His house was quaint and basic but it seemed like a palace to me. He gave me something which vaguely resembled coffee and offered me food. Oh my goodness. Food. Genuine food. He cooked some fresh flatbreads and provided butter and squeezy ‘dulce de leche’ to go on top. I had never tasted anything so good. 

His name was Manuel. Manuel was my favourite human being in the whole world. Manuel was the guardian of el faro and provider of snacks.

Manuel spoke no English and my Spanish is risibly basic, but we actually managed to have a decent conversation (by which I mean I spent 5 minutes figuring out how to ask something, and simply nodded and repeat back the words which I understand in his reply, to make it sound like I knew what was going on). He told me all about his life, how he had lived there for a while and how he likes it there, but does get lonely in the winter.

I shared my plans for the next few months and explain that I love whales (this tends to come up in my conversations quite a lot.) He smiled and pointed behind me to a huge bone resting on the wall – part of a whale spine! He then proceeded to show me his entire collection of whale bones collected from an old, giant skeleton he found at a nearby beach. He had even made some of them into mimic harpoons, as a throwback to the days when the indigenous peoples used whale bones to make weapons with which to hunt seals. It was truly fascinating. There I was at the end of the world, holding a conversation in Spanish about whales and history and stuff. I awarded myself several gold stars.

Lesson Five: Never ever rely on help from strangers to see you through a hike, but count your lucky stars if you come across someone willing.

He explained that it’s not tourist season yet and he hadn’t seen anyone for days. He smiled at the look of dawning comprehension on my face as I realized that I probably should have checked this, rather than rely on the information given by Mr man-in-the-shop. 

Regardless, it was nice to know that at some point, el faro would be open to the public once more. I didn’t find it quite so loathsome anymore. Time drew on, we chatted for a couple of hours and I figured it was probably time to leave. He gifted me a piece of whale bone and I promised to return one day. We got the mandatory selfie in which I pulled my favourite fat hamster impression.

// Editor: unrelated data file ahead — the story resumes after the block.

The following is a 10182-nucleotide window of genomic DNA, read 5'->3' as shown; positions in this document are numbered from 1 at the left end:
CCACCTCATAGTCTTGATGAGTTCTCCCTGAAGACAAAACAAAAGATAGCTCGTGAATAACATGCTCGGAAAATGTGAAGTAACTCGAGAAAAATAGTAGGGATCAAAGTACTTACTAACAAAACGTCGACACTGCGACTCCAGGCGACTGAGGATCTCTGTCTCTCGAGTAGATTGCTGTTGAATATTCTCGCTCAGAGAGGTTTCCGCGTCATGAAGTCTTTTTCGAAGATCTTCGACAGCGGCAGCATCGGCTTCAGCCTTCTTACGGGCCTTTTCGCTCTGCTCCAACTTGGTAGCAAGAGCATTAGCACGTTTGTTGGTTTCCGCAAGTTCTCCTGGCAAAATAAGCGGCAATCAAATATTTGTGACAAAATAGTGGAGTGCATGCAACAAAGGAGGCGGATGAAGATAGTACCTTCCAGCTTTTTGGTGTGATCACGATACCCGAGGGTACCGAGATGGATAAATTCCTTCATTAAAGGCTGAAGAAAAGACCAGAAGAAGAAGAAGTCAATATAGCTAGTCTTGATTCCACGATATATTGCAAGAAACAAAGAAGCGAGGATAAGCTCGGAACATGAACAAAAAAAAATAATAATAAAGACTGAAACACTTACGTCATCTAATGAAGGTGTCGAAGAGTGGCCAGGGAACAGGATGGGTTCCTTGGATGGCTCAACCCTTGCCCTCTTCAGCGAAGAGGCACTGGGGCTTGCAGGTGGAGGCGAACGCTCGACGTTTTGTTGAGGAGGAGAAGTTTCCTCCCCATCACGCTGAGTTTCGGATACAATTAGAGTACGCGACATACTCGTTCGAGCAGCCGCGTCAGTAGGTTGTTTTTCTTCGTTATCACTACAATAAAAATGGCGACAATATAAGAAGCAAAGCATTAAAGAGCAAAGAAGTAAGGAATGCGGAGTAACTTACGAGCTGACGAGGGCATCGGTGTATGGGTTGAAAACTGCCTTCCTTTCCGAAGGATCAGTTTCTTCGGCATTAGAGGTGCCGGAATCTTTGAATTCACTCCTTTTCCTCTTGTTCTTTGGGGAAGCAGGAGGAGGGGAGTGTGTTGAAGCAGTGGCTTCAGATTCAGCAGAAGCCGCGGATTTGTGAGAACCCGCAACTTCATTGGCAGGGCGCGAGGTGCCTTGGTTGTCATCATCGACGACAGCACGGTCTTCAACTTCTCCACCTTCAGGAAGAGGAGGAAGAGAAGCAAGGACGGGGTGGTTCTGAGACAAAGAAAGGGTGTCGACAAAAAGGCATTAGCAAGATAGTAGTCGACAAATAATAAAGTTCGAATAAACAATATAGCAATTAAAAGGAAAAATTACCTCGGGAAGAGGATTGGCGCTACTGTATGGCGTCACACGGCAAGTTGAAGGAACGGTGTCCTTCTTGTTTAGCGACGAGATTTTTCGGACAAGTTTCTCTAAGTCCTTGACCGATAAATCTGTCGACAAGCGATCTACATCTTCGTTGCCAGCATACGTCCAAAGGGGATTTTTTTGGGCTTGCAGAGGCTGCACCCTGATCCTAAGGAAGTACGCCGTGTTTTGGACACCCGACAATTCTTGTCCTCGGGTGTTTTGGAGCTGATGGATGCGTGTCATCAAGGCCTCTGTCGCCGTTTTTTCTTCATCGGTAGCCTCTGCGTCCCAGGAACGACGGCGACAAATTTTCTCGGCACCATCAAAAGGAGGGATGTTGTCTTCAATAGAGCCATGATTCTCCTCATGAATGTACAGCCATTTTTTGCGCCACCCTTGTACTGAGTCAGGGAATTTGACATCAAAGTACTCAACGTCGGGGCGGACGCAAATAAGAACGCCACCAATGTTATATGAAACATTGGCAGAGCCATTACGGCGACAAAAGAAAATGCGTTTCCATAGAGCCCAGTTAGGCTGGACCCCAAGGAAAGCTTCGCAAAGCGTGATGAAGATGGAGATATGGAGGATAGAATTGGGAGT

The hike back was even more treacherous on the way there as the wind, snow and hail persisted for the entire time. Nonetheless, I was actually very content and no longer felt like I might die. That’s always a nice place to be.

The sun came out once more at the end of the walk, and I made a small snowman which I named SnowManuel. A metaphorical tribute, I thought. As I walked away, a huge gust of wind blew and I looked back: SnowManuel was no more. I hoped it wasn’t a metaphor.

I arrived back at the ‘end of the road’ and I met a Chilean couple who had driven here with the intent of walking to el faro, but upon arrival in the terrible weather had decided against it. Maybe that’s the decision-making point at which I went wrong? I was able to hitch with them all the way back to Punta Arenas and, as soon as I got in the car, they insisted that I share their juice and biscuits. 

Yay. Snacks.

Since that hike I have learned that this area was one where Spanish colonists tried to settle in 1584. 300 of them attempted to build a life here but due to the freezing, inhospitable conditions, most of them died of starvation or the cold. It has since been named “Puerto del Hambre” – Port Famine. They certainly got that one right.